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Re: AW: basic asm and memory clobbers - Proposed solution

On 02/12/15 12:34, Bernd Edlinger wrote:
> Hi,
>> Surely in code like that, you would make "x" volatile?  Memory clobbers
>> are not a substitute for correct use of volatile accesses.
> No,
> It is as I wrote, a memory clobber is the only way to guarantee that
> the asm statement is not move somewhere else.
> I changed the example to use volatile and compiled it
> with gcc-Version 4.6.3 (Ubuntu/Linaro 4.6.3-1ubuntu5) 
> volatile int x;
> void
> test()
> {
>    x = 1;
>    asm volatile("nop");
>    x = 0;
> }
> gcc -S -O2 test.c gives:
> test:
> .LFB0:
> 	.cfi_startproc
> 	movl	$1, x(%rip)
> 	movl	$0, x(%rip)
> #APP
> # 6 "test.c" 1
> 	nop
> # 0 "" 2
> 	ret
> 	.cfi_endproc
> While it works with asm volatile("nop" ::: "memory").
> Likewise for "cli" and "sti" if you try to implement critical sections.
> Although, these instructions do not touch any memory, we
> need the memory clobber to prevent code motion.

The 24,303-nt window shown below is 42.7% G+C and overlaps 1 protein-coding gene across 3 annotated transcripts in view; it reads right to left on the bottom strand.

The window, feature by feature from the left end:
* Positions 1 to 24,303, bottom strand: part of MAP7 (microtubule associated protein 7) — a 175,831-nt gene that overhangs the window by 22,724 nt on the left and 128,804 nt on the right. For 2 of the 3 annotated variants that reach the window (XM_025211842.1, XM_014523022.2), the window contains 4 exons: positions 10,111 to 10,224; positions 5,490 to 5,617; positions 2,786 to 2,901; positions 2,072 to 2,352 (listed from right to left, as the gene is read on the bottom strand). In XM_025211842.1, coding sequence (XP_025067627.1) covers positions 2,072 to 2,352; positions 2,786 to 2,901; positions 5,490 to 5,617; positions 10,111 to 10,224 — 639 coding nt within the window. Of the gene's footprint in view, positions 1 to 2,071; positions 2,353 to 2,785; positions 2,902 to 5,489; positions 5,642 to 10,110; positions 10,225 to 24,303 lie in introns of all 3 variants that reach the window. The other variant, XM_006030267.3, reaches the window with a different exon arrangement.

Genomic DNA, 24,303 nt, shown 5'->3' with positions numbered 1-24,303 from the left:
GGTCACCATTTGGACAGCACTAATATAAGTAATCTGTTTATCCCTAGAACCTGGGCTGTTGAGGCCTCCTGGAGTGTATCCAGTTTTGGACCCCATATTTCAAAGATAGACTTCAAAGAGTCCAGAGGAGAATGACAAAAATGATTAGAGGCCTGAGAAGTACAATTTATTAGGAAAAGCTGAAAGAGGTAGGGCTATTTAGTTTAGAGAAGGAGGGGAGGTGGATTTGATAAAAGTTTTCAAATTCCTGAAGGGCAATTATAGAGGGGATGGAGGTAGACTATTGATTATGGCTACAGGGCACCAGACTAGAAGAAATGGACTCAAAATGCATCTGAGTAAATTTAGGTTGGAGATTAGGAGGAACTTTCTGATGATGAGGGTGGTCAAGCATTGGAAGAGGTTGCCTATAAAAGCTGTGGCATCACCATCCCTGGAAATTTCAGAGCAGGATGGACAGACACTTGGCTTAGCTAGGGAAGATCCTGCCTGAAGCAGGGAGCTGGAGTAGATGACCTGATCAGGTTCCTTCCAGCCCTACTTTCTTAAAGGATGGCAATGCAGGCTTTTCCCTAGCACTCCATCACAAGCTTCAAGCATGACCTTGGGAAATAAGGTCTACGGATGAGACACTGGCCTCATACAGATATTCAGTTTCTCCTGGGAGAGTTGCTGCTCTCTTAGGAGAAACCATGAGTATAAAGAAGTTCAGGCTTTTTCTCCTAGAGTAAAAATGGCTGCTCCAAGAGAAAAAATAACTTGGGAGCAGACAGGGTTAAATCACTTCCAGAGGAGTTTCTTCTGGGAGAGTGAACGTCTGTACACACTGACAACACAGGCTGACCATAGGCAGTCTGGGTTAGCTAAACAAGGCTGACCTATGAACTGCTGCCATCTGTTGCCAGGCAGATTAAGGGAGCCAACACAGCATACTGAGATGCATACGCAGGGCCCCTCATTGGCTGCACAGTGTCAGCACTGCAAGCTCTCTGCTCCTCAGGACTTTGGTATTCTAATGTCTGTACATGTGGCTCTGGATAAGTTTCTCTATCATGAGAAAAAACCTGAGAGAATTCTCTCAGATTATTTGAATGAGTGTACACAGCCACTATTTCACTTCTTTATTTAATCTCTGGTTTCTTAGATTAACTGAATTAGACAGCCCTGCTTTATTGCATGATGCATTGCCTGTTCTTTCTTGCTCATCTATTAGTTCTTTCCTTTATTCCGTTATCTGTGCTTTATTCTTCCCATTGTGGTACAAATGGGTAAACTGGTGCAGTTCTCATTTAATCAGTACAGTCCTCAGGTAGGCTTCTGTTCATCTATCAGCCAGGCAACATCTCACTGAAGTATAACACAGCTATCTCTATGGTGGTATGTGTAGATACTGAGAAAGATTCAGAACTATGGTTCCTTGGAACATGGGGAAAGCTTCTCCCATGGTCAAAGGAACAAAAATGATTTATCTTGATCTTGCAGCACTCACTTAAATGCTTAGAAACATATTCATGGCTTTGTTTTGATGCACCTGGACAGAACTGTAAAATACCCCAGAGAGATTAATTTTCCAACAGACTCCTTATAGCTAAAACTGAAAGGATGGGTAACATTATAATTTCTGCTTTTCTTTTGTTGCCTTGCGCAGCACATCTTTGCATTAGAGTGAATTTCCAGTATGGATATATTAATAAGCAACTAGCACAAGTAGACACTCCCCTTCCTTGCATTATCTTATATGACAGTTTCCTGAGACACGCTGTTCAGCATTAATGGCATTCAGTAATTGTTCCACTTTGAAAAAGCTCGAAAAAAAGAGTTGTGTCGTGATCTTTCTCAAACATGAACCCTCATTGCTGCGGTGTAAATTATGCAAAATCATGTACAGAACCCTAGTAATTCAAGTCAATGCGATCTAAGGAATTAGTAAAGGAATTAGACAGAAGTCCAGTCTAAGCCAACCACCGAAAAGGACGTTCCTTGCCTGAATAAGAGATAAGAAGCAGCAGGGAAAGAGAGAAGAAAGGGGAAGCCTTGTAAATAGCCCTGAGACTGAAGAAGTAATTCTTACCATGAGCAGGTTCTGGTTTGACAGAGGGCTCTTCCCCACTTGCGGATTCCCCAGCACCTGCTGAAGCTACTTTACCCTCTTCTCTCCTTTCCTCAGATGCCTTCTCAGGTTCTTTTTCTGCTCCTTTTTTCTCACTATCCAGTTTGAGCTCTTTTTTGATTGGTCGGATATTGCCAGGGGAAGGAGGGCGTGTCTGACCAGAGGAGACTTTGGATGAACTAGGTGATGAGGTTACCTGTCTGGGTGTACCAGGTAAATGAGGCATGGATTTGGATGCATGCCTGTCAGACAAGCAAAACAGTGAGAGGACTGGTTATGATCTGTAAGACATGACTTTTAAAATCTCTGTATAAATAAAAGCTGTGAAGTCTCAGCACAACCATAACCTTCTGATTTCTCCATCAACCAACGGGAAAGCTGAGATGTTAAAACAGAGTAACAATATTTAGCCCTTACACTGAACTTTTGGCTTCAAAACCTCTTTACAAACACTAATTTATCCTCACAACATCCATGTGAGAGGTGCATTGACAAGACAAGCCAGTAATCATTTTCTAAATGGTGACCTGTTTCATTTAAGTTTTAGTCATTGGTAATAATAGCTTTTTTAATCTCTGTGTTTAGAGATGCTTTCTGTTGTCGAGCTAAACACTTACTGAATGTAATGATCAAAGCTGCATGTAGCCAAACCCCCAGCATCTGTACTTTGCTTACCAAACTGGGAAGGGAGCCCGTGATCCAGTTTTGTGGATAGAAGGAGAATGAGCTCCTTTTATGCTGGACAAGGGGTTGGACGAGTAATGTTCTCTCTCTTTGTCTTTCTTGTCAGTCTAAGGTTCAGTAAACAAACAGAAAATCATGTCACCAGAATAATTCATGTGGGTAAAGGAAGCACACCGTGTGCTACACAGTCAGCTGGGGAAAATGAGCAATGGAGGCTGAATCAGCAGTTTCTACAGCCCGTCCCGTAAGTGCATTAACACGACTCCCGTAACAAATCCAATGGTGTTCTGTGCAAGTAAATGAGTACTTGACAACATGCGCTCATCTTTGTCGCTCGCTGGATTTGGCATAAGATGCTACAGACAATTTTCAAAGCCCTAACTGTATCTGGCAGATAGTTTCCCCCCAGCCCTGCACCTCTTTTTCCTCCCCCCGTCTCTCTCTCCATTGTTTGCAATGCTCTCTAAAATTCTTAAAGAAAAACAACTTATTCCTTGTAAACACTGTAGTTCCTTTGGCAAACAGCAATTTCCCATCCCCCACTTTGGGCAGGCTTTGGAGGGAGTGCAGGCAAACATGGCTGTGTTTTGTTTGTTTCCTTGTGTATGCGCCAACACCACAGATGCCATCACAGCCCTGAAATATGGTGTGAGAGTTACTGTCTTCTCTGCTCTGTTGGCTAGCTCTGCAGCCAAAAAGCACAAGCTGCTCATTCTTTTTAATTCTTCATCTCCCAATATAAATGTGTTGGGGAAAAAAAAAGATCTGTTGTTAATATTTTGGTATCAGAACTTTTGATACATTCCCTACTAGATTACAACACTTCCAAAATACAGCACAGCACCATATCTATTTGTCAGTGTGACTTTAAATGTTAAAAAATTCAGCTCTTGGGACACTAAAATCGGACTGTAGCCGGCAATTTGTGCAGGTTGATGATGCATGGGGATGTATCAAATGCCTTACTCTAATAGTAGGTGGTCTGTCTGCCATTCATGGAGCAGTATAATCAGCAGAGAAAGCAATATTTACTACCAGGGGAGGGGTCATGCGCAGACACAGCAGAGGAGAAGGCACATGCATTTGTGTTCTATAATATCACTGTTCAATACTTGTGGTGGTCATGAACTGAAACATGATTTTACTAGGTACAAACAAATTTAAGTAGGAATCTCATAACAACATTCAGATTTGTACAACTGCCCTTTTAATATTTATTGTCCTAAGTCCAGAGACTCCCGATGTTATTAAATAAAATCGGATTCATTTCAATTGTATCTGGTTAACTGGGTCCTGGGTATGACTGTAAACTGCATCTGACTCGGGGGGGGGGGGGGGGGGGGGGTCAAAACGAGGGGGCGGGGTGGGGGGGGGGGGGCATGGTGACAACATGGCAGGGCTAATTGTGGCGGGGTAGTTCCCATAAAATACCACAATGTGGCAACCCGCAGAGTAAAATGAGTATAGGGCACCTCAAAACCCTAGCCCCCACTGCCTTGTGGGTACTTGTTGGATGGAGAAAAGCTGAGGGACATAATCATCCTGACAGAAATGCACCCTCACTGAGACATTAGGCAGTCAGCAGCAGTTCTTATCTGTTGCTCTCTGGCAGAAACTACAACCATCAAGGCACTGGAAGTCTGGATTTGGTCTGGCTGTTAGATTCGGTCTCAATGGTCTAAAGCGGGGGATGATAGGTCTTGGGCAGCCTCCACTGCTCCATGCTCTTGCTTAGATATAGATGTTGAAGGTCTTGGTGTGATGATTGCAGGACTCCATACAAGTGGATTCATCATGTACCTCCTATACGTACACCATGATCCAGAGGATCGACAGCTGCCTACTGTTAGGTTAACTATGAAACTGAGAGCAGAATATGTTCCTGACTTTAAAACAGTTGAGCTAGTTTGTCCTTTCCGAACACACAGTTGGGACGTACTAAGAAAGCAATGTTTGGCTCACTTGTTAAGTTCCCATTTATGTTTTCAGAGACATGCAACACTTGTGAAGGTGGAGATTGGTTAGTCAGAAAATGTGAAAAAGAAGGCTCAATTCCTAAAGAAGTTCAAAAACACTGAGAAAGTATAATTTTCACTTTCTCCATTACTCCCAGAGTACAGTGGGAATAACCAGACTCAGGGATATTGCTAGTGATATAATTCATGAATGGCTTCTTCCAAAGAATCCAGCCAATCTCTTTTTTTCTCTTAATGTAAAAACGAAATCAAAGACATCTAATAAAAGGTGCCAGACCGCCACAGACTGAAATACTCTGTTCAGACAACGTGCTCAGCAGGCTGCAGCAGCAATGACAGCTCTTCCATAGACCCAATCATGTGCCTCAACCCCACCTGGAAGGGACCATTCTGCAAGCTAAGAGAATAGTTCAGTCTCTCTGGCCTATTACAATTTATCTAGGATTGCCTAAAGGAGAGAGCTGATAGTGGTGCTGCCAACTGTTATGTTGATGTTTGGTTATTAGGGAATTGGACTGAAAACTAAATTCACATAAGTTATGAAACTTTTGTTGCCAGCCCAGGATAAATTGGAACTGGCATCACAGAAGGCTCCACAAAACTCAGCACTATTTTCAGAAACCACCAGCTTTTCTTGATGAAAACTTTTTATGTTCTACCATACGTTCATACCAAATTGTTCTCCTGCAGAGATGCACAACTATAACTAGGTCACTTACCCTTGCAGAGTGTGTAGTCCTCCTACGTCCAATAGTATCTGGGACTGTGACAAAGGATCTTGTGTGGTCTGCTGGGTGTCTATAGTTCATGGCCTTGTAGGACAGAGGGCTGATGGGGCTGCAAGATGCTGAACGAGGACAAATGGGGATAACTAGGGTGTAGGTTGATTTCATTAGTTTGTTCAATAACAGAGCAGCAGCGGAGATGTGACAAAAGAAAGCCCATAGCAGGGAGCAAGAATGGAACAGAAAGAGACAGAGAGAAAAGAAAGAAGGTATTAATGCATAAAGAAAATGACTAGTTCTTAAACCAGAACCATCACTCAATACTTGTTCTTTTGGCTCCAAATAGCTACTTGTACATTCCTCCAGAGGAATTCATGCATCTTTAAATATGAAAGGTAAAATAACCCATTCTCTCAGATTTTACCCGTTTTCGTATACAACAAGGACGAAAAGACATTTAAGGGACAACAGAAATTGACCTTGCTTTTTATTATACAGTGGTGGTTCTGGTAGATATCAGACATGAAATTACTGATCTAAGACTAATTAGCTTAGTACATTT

That is clearly a bug in gcc, and not one that I see on my system (gcc
4.5 or gcc 4.9 on amd64).  The compiler is not allowed to re-arrange the
order of volatile accesses with respect to each other, and "asm
volatile" counts as a volatile access.  The compiler /is/ allowed to
re-arrange volatile and non-volatile accesses, which is why you need
volatiles in the right place (or the sledgehammer approach, a memory

It is common to put memory clobbers with instructions like "cli" and
"sti" for critical sections, but that is to help people who don't always
get their "volatile" right (or for those that understand it fine, but
choose memory clobbers as a neater alternative for the code in question).

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